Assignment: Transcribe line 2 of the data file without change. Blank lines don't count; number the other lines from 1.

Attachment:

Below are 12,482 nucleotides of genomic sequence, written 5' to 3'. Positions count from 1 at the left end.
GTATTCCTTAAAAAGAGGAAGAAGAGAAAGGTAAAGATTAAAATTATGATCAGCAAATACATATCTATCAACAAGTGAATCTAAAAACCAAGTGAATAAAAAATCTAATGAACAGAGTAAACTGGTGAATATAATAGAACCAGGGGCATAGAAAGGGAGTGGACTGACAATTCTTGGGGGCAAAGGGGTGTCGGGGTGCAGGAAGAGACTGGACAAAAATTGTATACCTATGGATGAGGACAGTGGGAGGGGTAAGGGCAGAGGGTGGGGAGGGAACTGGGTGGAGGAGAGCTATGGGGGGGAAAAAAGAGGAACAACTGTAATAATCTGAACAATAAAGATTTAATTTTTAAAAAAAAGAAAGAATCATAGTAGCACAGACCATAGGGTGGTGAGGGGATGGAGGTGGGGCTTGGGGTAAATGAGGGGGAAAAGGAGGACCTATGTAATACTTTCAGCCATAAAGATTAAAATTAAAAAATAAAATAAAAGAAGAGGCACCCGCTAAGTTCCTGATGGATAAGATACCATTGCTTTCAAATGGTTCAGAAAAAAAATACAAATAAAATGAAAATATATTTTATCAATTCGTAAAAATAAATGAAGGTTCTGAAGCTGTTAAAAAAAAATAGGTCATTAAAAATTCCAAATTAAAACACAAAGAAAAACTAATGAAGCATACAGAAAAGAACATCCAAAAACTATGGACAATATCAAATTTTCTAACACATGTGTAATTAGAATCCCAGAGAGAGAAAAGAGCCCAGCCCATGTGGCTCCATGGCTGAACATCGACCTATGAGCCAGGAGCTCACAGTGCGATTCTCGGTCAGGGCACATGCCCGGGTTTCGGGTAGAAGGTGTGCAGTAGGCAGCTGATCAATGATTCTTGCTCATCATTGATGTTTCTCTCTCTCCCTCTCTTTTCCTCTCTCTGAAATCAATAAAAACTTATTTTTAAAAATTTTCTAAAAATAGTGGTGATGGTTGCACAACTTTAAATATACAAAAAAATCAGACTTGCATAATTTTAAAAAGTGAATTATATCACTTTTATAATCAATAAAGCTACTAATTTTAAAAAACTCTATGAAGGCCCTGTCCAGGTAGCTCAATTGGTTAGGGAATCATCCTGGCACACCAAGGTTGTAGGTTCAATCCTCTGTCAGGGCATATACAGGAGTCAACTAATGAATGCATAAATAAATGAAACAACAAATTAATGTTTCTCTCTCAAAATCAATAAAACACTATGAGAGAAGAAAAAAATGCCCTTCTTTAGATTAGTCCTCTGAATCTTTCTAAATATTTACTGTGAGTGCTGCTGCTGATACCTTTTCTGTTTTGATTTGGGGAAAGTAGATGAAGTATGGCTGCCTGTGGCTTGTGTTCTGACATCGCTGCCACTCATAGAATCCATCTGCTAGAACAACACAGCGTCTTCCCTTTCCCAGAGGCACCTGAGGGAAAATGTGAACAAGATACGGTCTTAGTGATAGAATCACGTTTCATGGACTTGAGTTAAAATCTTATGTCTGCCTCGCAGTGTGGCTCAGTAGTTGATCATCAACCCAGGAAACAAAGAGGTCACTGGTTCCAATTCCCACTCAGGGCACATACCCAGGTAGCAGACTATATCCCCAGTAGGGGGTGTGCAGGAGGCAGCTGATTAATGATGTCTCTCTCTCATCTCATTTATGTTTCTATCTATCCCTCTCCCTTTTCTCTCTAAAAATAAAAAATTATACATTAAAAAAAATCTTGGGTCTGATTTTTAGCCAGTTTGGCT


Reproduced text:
GTATTCCTTAAAAAGAGGAAGAAGAGAAAGGTAAAGATTAAAATTATGATCAGCAAATACATATCTATCAACAAGTGAATCTAAAAACCAAGTGAATAAAAAATCTAATGAACAGAGTAAACTGGTGAATATAATAGAACCAGGGGCATAGAAAGGGAGTGGACTGACAATTCTTGGGGGCAAAGGGGTGTCGGGGTGCAGGAAGAGACTGGACAAAAATTGTATACCTATGGATGAGGACAGTGGGAGGGGTAAGGGCAGAGGGTGGGGAGGGAACTGGGTGGAGGAGAGCTATGGGGGGGAAAAAAGAGGAACAACTGTAATAATCTGAACAATAAAGATTTAATTTTTAAAAAAAAGAAAGAATCATAGTAGCACAGACCATAGGGTGGTGAGGGGATGGAGGTGGGGCTTGGGGTAAATGAGGGGGAAAAGGAGGACCTATGTAATACTTTCAGCCATAAAGATTAAAATTAAAAAATAAAATAAAAGAAGAGGCACCCGCTAAGTTCCTGATGGATAAGATACCATTGCTTTCAAATGGTTCAGAAAAAAAATACAAATAAAATGAAAATATATTTTATCAATTCGTAAAAATAAATGAAGGTTCTGAAGCTGTTAAAAAAAAATAGGTCATTAAAAATTCCAAATTAAAACACAAAGAAAAACTAATGAAGCATACAGAAAAGAACATCCAAAAACTATGGACAATATCAAATTTTCTAACACATGTGTAATTAGAATCCCAGAGAGAGAAAAGAGCCCAGCCCATGTGGCTCCATGGCTGAACATCGACCTATGAGCCAGGAGCTCACAGTGCGATTCTCGGTCAGGGCACATGCCCGGGTTTCGGGTAGAAGGTGTGCAGTAGGCAGCTGATCAATGATTCTTGCTCATCATTGATGTTTCTCTCTCTCCCTCTCTTTTCCTCTCTCTGAAATCAATAAAAACTTATTTTTAAAAATTTTCTAAAAATAGTGGTGATGGTTGCACAACTTTAAATATACAAAAAAATCAGACTTGCATAATTTTAAAAAGTGAATTATATCACTTTTATAATCAATAAAGCTACTAATTTTAAAAAACTCTATGAAGGCCCTGTCCAGGTAGCTCAATTGGTTAGGGAATCATCCTGGCACACCAAGGTTGTAGGTTCAATCCTCTGTCAGGGCATATACAGGAGTCAACTAATGAATGCATAAATAAATGAAACAACAAATTAATGTTTCTCTCTCAAAATCAATAAAACACTATGAGAGAAGAAAAAAATGCCCTTCTTTAGATTAGTCCTCTGAATCTTTCTAAATATTTACTGTGAGTGCTGCTGCTGATACCTTTTCTGTTTTGATTTGGGGAAAGTAGATGAAGTATGGCTGCCTGTGGCTTGTGTTCTGACATCGCTGCCACTCATAGAATCCATCTGCTAGAACAACACAGCGTCTTCCCTTTCCCAGAGGCACCTGAGGGAAAATGTGAACAAGATACGGTCTTAGTGATAGAATCACGTTTCATGGACTTGAGTTAAAATCTTATGTCTGCCTCGCAGTGTGGCTCAGTAGTTGATCATCAACCCAGGAAACAAAGAGGTCACTGGTTCCAATTCCCACTCAGGGCACATACCCAGGTAGCAGACTATATCCCCAGTAGGGGGTGTGCAGGAGGCAGCTGATTAATGATGTCTCTCTCTCATCTCATTTATGTTTCTATCTATCCCTCTCCCTTTTCTCTCTAAAAATAAAAAATTATACATTAAAAAAAATCTTGGGTCTGATTTTTAGCCAGTTTGGCT